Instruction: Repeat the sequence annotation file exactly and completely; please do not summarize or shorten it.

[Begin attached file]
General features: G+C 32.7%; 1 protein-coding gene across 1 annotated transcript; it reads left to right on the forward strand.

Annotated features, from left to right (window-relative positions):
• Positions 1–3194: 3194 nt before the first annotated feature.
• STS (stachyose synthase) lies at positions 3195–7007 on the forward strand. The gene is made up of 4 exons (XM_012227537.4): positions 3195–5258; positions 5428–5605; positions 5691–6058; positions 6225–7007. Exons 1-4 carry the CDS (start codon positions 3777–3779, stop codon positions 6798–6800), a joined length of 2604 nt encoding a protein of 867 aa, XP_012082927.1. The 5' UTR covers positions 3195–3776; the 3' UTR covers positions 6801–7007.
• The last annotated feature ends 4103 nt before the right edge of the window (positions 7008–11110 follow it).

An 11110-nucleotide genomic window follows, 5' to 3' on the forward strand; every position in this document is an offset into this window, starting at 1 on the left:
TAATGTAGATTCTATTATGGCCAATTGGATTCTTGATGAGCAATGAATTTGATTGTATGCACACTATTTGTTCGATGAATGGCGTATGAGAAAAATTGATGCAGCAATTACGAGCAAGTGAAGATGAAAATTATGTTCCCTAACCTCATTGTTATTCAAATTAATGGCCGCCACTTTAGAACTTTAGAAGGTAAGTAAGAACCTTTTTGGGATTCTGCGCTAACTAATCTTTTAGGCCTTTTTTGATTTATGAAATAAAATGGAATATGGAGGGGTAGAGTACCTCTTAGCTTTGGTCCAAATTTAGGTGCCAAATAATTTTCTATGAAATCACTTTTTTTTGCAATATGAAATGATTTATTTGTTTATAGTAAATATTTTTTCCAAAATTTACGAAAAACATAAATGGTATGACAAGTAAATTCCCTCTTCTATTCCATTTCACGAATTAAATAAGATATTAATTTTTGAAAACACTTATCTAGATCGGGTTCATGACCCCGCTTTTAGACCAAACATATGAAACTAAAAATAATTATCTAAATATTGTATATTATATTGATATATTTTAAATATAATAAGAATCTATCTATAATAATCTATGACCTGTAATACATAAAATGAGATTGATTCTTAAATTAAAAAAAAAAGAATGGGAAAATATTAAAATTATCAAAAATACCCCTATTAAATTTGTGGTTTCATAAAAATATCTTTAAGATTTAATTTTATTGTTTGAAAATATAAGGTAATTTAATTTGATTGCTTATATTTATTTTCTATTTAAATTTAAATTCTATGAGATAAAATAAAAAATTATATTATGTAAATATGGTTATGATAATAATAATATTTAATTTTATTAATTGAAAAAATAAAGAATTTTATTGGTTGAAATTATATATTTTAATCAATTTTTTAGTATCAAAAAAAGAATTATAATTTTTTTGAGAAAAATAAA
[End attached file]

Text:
General features: G+C 32.7%; 1 protein-coding gene across 1 annotated transcript; it reads left to right on the forward strand.

Annotated features, from left to right (window-relative positions):
• Positions 1–3194: 3194 nt before the first annotated feature.
• STS (stachyose synthase) lies at positions 3195–7007 on the forward strand. The gene is made up of 4 exons (XM_012227537.4): positions 3195–5258; positions 5428–5605; positions 5691–6058; positions 6225–7007. Exons 1-4 carry the CDS (start codon positions 3777–3779, stop codon positions 6798–6800), a joined length of 2604 nt encoding a protein of 867 aa, XP_012082927.1. The 5' UTR covers positions 3195–3776; the 3' UTR covers positions 6801–7007.
• The last annotated feature ends 4103 nt before the right edge of the window (positions 7008–11110 follow it).

An 11110-nucleotide genomic window follows, 5' to 3' on the forward strand; every position in this document is an offset into this window, starting at 1 on the left:
TAATGTAGATTCTATTATGGCCAATTGGATTCTTGATGAGCAATGAATTTGATTGTATGCACACTATTTGTTCGATGAATGGCGTATGAGAAAAATTGATGCAGCAATTACGAGCAAGTGAAGATGAAAATTATGTTCCCTAACCTCATTGTTATTCAAATTAATGGCCGCCACTTTAGAACTTTAGAAGGTAAGTAAGAACCTTTTTGGGATTCTGCGCTAACTAATCTTTTAGGCCTTTTTTGATTTATGAAATAAAATGGAATATGGAGGGGTAGAGTACCTCTTAGCTTTGGTCCAAATTTAGGTGCCAAATAATTTTCTATGAAATCACTTTTTTTTGCAATATGAAATGATTTATTTGTTTATAGTAAATATTTTTTCCAAAATTTACGAAAAACATAAATGGTATGACAAGTAAATTCCCTCTTCTATTCCATTTCACGAATTAAATAAGATATTAATTTTTGAAAACACTTATCTAGATCGGGTTCATGACCCCGCTTTTAGACCAAACATATGAAACTAAAAATAATTATCTAAATATTGTATATTATATTGATATATTTTAAATATAATAAGAATCTATCTATAATAATCTATGACCTGTAATACATAAAATGAGATTGATTCTTAAATTAAAAAAAAAAGAATGGGAAAATATTAAAATTATCAAAAATACCCCTATTAAATTTGTGGTTTCATAAAAATATCTTTAAGATTTAATTTTATTGTTTGAAAATATAAGGTAATTTAATTTGATTGCTTATATTTATTTTCTATTTAAATTTAAATTCTATGAGATAAAATAAAAAATTATATTATGTAAATATGGTTATGATAATAATAATATTTAATTTTATTAATTGAAAAAATAAAGAATTTTATTGGTTGAAATTATATATTTTAATCAATTTTTTAGTATCAAAAAAAGAATTATAATTTTTTTGAGAAAAATAAA